Vizio V505-G9 4K HDR TV Review | V-Series
50” 60Hz Smart LED TV
See full review below
Model year: 2019
Screen size reviewed: 50”
- Great contrast ratio – provides deep black levels
- Good color reproduction
- Low input lag for gaming – approximately 24.0 ms
- Chromecast built-in
- Voice control support for Google Assistant and Amazon Alexa
- TV needs more brightness output to improve HDR images
- Can’t add apps to the smart TV platform
- Wide angle viewing contrast and color saturation loss
Bottom Line: The V505-G9 will make a good choice for anyone looking for a decent 4K HDR LED smart TV, and not overly concerned about having the best in picture quality, yet still want a good TV viewing experience, and a nice feature suite, all without spending too much cash, then check out Vizo’s new V-Series.
- With stand: (W x H x D) 44.13″ x 28.00″ x 10.07″
- Without stand: (W x H x D) 44.13″ x 25.59″ x 2.42″
- With stand: 21.83 lbs.
- Without stand: 21.32 lbs.
Warranty: One year parts and labor – Free Lifetime Technical support
Vizio’s entry-level 4K TV’s have been rebranded as the V-Series and replaces the former E-Series. The new V-series is available in two variants: The Vxx5 and Vxx6. The V6 models offer full array LED backlighting with local dimming, whereas the V5 models have full array LED backlighting but without local dimming. Local dimming will increase the TV’s contrast and black levels abilities and deliver better TV viewing in a dark room.
Therefore, if you desire the added benefit of deeper blacks while watching TV in a dark environment, then step up to one of the Vxx6 models which should perform better in this area. With that said, the Vxx5 models are still capable of producing deep uniform black levels for a satisfying viewing experience.
As mentioned earlier, the V-Series replaces the E-Series, and although I wasn’t able to do a comparison of the two, I believe both series should have similar performance characteristics, with a slight edge going to the E-series, which was based on my notes and technical info I gathered. However, I truly can’t confirm which series has the overall better picture quality without doing a direct comparison.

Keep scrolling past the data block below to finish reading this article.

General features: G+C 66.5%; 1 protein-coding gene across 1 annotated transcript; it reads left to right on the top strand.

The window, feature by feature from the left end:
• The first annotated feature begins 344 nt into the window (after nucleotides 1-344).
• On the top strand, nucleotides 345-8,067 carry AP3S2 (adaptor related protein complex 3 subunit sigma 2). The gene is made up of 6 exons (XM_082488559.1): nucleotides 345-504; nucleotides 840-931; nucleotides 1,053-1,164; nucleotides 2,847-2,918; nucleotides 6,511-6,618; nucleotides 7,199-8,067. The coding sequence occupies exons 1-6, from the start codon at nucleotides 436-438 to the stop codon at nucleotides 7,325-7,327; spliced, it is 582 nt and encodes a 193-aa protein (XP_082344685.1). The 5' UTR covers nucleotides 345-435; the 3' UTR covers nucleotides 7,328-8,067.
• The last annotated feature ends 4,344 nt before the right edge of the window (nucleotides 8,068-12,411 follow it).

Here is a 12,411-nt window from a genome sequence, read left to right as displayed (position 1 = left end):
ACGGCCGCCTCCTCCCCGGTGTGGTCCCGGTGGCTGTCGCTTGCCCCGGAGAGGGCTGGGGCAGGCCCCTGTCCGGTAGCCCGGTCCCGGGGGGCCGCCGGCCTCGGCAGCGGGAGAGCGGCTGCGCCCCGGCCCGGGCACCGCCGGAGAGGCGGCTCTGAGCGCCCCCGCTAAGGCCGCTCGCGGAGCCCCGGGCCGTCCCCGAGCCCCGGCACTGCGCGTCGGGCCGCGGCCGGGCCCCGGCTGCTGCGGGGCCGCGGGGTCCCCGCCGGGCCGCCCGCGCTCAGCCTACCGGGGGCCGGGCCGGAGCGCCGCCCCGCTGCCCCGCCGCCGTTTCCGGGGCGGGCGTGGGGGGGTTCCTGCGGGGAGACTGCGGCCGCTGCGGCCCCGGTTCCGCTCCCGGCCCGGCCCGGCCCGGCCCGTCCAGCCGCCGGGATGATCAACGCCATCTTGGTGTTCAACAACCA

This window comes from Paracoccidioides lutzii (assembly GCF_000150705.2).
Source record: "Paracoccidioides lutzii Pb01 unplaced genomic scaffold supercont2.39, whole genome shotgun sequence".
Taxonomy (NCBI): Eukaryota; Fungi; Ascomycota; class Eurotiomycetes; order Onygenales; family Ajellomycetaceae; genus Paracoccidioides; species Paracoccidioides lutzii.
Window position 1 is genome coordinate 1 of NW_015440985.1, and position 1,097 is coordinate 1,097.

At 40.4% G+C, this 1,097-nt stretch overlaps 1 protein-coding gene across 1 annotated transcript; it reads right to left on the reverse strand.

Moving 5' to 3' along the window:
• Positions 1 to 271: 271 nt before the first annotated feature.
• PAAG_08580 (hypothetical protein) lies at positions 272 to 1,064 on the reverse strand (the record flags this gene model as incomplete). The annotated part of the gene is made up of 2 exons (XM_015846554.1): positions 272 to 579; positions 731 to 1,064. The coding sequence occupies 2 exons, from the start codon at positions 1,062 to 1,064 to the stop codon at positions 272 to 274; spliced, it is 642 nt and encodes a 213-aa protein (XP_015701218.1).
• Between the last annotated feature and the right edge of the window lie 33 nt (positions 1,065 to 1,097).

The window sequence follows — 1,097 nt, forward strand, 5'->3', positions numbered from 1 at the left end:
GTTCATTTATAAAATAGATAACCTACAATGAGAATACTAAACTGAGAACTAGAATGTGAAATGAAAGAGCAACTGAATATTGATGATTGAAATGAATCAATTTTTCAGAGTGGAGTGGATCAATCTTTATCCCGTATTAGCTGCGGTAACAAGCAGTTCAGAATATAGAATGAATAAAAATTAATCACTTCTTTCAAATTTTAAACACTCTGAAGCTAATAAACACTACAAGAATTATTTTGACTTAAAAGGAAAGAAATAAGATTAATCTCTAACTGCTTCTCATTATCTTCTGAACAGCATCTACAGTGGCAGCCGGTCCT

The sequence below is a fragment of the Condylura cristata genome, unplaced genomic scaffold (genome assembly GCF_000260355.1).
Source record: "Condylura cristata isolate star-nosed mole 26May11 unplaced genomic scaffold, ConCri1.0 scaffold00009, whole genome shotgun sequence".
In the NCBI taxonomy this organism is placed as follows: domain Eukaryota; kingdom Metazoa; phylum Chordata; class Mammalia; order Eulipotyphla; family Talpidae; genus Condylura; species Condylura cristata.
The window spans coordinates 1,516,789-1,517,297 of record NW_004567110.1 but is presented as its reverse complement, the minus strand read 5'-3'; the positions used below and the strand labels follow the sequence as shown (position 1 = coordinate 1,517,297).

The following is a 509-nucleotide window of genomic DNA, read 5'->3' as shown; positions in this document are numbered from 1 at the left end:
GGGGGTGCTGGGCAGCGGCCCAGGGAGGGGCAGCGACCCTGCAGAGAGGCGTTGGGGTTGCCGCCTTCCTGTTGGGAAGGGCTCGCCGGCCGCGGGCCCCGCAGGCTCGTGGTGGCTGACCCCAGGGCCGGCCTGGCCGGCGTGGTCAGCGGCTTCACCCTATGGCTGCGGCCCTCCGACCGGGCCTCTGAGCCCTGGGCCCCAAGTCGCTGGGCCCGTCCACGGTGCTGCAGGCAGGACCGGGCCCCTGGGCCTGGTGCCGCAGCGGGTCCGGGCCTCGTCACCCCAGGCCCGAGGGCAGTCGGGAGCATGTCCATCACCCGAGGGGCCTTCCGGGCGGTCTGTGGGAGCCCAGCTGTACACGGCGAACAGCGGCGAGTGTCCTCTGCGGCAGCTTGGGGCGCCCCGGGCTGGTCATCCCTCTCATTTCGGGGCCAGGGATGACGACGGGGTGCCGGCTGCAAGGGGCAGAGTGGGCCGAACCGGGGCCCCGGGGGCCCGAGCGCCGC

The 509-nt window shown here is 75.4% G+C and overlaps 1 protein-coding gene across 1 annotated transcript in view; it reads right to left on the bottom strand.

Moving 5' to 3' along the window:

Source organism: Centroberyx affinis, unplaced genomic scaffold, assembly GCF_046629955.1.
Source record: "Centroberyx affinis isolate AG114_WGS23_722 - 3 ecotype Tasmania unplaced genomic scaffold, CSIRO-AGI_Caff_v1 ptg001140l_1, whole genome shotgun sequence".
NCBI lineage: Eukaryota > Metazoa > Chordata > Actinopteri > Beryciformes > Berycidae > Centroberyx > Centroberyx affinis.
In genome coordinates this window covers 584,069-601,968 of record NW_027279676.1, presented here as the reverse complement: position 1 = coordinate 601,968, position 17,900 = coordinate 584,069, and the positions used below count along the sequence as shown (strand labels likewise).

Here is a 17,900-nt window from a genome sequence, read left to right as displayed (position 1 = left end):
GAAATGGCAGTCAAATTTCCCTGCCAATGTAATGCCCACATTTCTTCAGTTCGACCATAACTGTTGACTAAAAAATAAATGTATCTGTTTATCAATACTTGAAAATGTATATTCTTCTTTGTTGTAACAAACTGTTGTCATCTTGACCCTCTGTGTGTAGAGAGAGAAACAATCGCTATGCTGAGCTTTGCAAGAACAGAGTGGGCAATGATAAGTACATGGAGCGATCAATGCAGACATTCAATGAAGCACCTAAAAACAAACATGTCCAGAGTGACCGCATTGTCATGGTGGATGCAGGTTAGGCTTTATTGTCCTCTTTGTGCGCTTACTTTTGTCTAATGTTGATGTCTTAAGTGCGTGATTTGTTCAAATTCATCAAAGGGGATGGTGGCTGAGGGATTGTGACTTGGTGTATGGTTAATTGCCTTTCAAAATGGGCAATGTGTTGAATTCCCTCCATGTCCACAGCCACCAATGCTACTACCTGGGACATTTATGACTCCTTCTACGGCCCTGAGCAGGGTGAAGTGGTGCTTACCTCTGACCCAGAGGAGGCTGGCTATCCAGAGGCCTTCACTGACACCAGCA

One other important note I’d like to mention about the two series: I’m making my “better picture quality” assumptions based on the cheaper Vxx5 variant of the V-series. The Vxx6 is a closer technical match to the E-Series, as both of these displays have local dimming whereas the Vxx5 does not. With that said, the Vxx6 version may at least equal if not outperform the former E-Series, in my opinion.
Design and Features
The Vxx5 models are available in several sizes and include 40”, 43”,50”, 55”, 60”,65”, 70” and 75” screen sizes. The 50” V505-G9 model was used for this review.
The V505-G9 has a decent build quality and appears to be solidly made. The screen has a semi-gloss finish and is surrounded by a reasonably thin plastic bezel which measures just under a ½” in width. When viewed from the side, the TV’s panel is thin on the top portion, but the bottom half deepens significantly due to the TV electronics being housed in this area. This brings the maximum thickness of the panel to approximately 2.42 inches.
The V505’s feet are made of plastic and are strong enough to support the weight of its 50” panel size. The feet also provide good support for the display panel.
The V505-G9 includes Vizio’s latest SmartCast 3.0 smart TV platform. The home page includes popular apps such as Netflix, Amazon Prime, and Hulu to name a few. In addition, Vizio also offers a free streaming service called WatchFree and has more than 100 free live and original channels to choose from, including TV shows, movies, news, sports, lifestyle and trending digital series.
One downside to SmartCast 3.0: the number of apps is limited and there is no option to add more. But since the V505-G9 has Chromecast built-in, you can gain access to more apps and other entertainment via your smartphone or tablet and cast it to the TV.
SmartCast 3.0 is now compatible with Google Assistant and Amazon Alexa which will allow voice control of certain TV functions including its smart TV interface as well as power-on, volume control, change channels and more. Furthermore, Apple’s AirPaly2, HomeKit, and Siri control will be added this summer.
Note: The SmartCast 3.0 interface does not always operate smoothly and you may experience menu hang-ups.
The remote control doesn’t have the typical look and feel of most basic style remotes supplied with TVs. I personally like the smooth and oval shape of this remote, as well as its appearance. The buttons have a nice and intuitive layout and are nicely spaced, for easier functionality. The remote doesn’t have voice control, but as mentioned earlier, you can add voice control via a Google Home or Amazon Echo device.